The Act-East Policy emphasizes the 3 C’s of Connectivity, Commerce and Culture as the focus areas of action for a greater ASEAN-India integration.

India - ASEAN relations:

1. Economic relations:

ASEAN is India's fourth largest trading partner.

India's trade with ASEAN stands at approx. 10.6% of India's overall trade.

India's export to ASEAN stands at 11.28% of our total exports. The ASEAN-India Free Trade Area has been completed.

ASEAN India-Business Council (AIBC) was set up in 2003 to bring key private sector players from India and the ASEAN countries on a single platform.

Total value of two way trade is around $100 billion.

2. Political relations:

ASEAN Regional Forum (ARF) is the main forum for security dialogue and India has been attending these annual meetings since 1996.

ASEAN-India Centre (AIC) was established to undertake policy research, advocacy and networking activities with organizations and think-tanks in India and ASEAN.

Delhi Dialogue - Annual Track 1.5 event for discussing politico-security and economic issues between ASEAN and India.

3. Financial assistance:

India provides financial assistance to the ASEAN nations through various mechanisms like ASEAN-India Cooperation Fund, ASEAN-India S&T Development Fund and ASEAN-India Green Fund.

4. Connectivity:

India has been undertaking several connectivity projects like India-Myanmar-Thailand Trilateral (IMT) Highway and the Kaladan Multimodal Project.

India is also trying to establish a Maritime Transportation Agreement with ASEAN and also Plans for a Railway link between New Delhi in India to Hanoi in Vietnam.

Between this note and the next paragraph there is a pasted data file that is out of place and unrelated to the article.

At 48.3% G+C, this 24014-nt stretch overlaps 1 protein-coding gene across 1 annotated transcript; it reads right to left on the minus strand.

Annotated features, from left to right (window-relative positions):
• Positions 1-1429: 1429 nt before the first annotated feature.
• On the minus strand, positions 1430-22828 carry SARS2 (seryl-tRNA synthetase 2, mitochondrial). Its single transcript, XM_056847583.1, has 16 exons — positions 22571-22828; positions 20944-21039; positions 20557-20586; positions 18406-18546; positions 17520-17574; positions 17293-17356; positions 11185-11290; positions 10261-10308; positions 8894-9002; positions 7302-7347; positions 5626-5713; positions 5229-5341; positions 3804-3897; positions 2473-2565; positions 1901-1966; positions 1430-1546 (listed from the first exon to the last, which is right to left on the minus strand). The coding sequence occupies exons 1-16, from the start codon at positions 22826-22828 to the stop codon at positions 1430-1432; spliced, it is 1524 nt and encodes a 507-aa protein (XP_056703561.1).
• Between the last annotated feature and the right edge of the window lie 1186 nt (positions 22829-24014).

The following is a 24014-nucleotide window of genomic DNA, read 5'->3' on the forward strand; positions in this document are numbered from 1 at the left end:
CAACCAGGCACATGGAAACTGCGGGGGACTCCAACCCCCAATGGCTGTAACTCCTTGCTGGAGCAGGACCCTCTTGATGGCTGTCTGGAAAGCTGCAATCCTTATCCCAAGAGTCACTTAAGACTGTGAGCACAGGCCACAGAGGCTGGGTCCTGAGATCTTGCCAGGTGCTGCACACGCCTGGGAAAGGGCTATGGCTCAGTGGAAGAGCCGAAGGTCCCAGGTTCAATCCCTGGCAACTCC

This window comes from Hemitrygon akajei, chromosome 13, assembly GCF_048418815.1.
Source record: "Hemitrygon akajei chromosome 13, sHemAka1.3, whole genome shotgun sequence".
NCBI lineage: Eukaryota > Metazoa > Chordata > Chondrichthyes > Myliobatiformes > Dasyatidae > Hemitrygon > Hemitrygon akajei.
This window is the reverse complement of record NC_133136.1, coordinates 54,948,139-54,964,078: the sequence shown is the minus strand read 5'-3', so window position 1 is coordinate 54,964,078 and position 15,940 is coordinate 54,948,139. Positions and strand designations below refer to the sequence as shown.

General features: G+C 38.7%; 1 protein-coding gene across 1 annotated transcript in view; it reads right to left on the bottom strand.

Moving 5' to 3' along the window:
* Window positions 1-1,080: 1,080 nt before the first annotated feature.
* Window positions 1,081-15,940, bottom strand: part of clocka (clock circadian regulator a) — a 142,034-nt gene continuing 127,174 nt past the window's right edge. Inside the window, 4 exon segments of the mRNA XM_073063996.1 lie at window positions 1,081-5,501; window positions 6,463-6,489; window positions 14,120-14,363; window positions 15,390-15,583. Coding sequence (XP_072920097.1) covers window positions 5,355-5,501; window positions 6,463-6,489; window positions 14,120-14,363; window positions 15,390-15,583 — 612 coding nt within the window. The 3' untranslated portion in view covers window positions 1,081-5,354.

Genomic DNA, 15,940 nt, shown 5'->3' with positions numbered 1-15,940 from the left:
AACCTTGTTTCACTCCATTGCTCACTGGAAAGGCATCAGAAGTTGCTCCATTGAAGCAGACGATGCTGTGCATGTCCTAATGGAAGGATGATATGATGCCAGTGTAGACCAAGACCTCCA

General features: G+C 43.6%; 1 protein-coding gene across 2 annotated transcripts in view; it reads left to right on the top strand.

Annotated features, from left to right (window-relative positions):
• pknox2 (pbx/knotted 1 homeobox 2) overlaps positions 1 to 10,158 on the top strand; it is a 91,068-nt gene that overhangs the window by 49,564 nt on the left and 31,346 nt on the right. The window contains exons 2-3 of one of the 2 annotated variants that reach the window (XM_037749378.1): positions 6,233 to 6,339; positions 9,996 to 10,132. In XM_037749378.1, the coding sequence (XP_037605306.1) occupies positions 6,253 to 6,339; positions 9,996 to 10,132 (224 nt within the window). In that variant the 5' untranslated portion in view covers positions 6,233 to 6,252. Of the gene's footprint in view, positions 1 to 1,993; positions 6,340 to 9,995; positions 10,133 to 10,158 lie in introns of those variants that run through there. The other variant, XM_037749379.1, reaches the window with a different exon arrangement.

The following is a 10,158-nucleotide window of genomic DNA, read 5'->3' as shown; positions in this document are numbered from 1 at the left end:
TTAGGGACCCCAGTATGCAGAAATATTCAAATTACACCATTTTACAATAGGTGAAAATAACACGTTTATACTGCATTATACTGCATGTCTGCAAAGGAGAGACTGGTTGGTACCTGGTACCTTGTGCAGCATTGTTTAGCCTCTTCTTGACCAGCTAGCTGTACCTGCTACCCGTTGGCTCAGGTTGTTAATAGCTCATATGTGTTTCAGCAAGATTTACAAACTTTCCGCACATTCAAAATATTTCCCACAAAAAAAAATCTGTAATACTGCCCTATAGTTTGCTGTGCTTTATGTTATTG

The PM announced a Line of Credit of US $1 billion to promote projects that support physical and digital connectivity between India and ASEAN.

Mekong - India economic corridor aims to connect and integrate the four Mekong countries – Vietnam, Myanmar, Thailand, and Cambodia - along with India, connecting Ho Chi Minh City, Dawei, Bangkok, and Phnom Penh with Chennai.

5. Security relations:

India places ASEAN at the Centre of its Indo-Pacific vision of Security and Growth for All in the Region.

The ASEAN Defence Ministers Meeting (ADMM) is the highest defence consultative and cooperative mechanism in ASEAN.

The ADMM+ brings together Defence Ministers from the 10 ASEAN nations plus Australia, China, India, Japan, New Zealand, Republic of Korea, Russia, and the United States on a biannual basis.

India has already agreed to the export of BRAHMOS missiles to the Philippines.

Joint Naval and Military exercises are conducted between India and most ASEAN countries.

Vietnam has traditionally been a close friend on defence issues, Singapore is also an equally important partner.

6. People-to-people relations:

Various programmes have been organized to enhance people-to-people contacts.

India, for instance, has invited the ASEAN students each year for Students Exchange Programme, Special Training Courses for ASEAN Diplomats, Exchange of Parliamentarians, Participation of ASEAN students in the National Children’s Science Congress, ASEAN-India Network of think tanks, ASEAN-India Eminent Persons Lectures etc.

The 3rd edition of the ASEAN-India Workshop on Blue Economy was jointly hosted by India and Thailand in Bangkok this year.

7. Cultural relations:

India’s cultural relation with Southeast Asia is centuries old and serves as a living link between the two regions. Civilizational and cultural links date back thousands of years, since the prehistoric times. There has been increased cultural cooperation through following ways-

Buddhism, Yoga, Revival of Nalanda University, Chairs of Indian studies in universities (Singapore, Malaysia, Indonesia), Indian Cultural Centres (Jakarta, Bali, Bangkok, Kuala Lumpur, Suva, Lautoka), 

Joint restoration of monuments (Cambodia, Vietnam, Laos).

Significance of ASEAN to India:

1. ASEAN’s centrality in India’s foreign policy: